What we're saying

Royal Voluntary Service blog
Find out about the people behind Royal Voluntary Service in our series of guest stories from our volunteers, staff and partners.

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"Volunteering - I see the benefits and enjoy it immensely."

AvrilIt’s Volunteers Week and we’re celebrating with tea parties and events all over the country. To kick start the week, meet Avril who lives in Haddington and volunteers for the Good Neighbours service in East Lothian, Scotland.

“I’ve been volunteering with Royal Voluntary Service for two years and am a companion for two older ladies who live near me as well as helping out with transport to help get people out and about.

“I visit both ladies every week for a chat; we get on so well. One lady is virtually housebound so my visits are particularly important for her. I go out with the other lady, who is more mobile, and we go to the shops together occasionally.

“Volunteering as a befriender makes a big difference to the local community as it helps to reduce isolation and gives people something to look forward to; I see the benefits of my visits and enjoy it immensely.

“Helping others with transport means that they can attend doctors’ appointments and take part in social activities, which they might not be able to access on their own.

“I benefit greatly from volunteering; I feel that I add something to the community and help those who are not as able as myself. It gives me a lovely sense of fulfilment.

One of the ladies that Avril visits said “Befriending alleviates loneliness; I’m grateful for the visits. They allow me to share my points of view with Avril, which is very stimulating.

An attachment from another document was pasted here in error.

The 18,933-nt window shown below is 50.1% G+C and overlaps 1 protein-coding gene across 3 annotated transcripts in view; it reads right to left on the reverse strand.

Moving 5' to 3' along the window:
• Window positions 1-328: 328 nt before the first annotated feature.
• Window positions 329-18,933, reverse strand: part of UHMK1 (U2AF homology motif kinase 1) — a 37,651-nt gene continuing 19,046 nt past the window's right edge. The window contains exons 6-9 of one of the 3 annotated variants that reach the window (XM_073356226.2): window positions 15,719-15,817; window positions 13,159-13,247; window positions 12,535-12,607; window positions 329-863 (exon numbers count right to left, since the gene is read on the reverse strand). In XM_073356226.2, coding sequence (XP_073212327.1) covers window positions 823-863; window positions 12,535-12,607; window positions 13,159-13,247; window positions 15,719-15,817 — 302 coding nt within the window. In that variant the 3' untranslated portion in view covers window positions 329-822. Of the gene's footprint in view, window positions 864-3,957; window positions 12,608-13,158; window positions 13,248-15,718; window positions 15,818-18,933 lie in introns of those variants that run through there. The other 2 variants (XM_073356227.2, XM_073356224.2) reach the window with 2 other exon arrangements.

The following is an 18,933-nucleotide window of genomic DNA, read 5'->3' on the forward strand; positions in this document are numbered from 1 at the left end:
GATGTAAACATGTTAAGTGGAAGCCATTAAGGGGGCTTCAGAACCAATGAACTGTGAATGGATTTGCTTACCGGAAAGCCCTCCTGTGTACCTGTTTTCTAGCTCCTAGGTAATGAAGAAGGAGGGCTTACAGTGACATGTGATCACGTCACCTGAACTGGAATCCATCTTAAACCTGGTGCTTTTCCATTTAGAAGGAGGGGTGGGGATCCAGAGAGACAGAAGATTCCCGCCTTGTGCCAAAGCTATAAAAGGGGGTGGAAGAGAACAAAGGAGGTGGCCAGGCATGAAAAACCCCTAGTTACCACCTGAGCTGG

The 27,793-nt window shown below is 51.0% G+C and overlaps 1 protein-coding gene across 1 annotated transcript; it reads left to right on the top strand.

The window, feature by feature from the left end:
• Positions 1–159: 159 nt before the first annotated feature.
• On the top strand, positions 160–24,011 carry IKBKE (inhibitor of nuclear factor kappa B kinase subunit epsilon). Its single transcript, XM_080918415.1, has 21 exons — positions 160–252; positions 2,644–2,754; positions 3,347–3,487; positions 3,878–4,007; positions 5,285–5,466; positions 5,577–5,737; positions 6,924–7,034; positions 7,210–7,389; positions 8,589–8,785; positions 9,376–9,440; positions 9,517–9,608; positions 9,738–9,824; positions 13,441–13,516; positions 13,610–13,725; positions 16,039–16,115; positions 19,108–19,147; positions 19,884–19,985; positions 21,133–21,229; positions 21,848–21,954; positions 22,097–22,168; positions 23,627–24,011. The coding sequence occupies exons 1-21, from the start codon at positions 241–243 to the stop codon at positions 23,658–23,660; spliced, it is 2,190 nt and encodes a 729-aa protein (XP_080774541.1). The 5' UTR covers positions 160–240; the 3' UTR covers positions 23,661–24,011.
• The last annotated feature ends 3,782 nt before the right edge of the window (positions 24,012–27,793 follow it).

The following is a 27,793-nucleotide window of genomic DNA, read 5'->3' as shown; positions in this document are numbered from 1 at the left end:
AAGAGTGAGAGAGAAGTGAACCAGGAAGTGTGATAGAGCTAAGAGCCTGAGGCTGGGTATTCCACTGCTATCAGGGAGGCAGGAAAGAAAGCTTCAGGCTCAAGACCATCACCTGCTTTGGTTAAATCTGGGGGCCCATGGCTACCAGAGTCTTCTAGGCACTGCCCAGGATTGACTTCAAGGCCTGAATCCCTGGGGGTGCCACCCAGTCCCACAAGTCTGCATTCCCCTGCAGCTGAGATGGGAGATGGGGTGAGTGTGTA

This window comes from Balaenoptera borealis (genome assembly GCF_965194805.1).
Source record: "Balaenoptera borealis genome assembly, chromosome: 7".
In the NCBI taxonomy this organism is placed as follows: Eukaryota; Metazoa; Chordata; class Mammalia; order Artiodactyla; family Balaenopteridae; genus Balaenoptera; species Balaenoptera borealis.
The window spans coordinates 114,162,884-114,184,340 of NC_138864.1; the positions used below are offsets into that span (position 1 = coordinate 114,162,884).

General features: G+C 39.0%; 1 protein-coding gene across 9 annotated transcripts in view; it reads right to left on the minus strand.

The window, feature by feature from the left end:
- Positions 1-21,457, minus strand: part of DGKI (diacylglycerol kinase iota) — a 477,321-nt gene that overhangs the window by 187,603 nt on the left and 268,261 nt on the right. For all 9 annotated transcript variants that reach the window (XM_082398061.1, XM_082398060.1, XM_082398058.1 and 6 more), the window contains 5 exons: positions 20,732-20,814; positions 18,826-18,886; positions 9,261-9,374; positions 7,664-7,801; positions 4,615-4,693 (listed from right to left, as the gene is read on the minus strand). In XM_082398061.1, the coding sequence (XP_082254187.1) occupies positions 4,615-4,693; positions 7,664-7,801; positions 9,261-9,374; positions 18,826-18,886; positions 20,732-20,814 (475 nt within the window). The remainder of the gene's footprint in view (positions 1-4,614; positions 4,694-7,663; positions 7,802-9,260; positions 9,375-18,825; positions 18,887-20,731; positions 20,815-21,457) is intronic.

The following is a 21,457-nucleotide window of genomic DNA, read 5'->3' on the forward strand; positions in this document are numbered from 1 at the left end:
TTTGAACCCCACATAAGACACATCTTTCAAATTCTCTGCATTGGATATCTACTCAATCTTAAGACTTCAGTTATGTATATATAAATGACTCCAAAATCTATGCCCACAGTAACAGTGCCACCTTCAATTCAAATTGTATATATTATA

“Before Avril’s visits, I was in complete isolation for over ten months – a very long time. Although I have a lady who helps with cleaning and my son who does my weekly shopping, they don’t have time to spend chatting.

“Avril’s visits gives me companionship after being so isolated. It’s such a good service.”

Volunteers Week is an annual event which celebrates the difference volunteers make to every community across the country. Royal Voluntary Service provides support to older people across Great Britain through a network of volunteers like Avril. Find out how to volunteer near you or get local support for an older person.


Posted by Avril at 00:00 Thursday, 01 June 2017.

Labels: Royal Voluntary Service, volunteering,

“Victoria makes a huge difference to our lives"

Wendy, Ken and VictoriaFunds raised by players of People’s Postcode Lottery are helping us to run a specialist service in Doncaster, helping older people with dementia and their carers. Wendy and Ken have only been using the Doncaster Dementia Support service for a short time but Victoria, their volunteer, has had a big impact on their lives.

Volunteer

“Victoria makes a huge difference to our lives; she is a lovely, gentle person. It’s an amazing relief for me that I don’t worry about Ken when she’s with him. She takes him in his wheelchair on her own and they go to the shops.”

While Ken was working as a Vicar in South London, he was crushed by a lorry and subsequently uses a wheelchair. Having recently retired and following a severe fall, tests revealed that he had suffered from a stroke leading to vascular dementia and Alzheimer’s. His wife of 28 years, Wendy, is his main carer. They live together in a bungalow and find it difficult to get out and about, which can make them quite isolated.

“Both of us were very isolated. It’s lucky that we love each other very much. We try to be happy in all circumstances.”

Victoria visits Ken & Wendy for two hours every alternate Monday, so that Wendy and her daughter can get out of the house and do some shopping.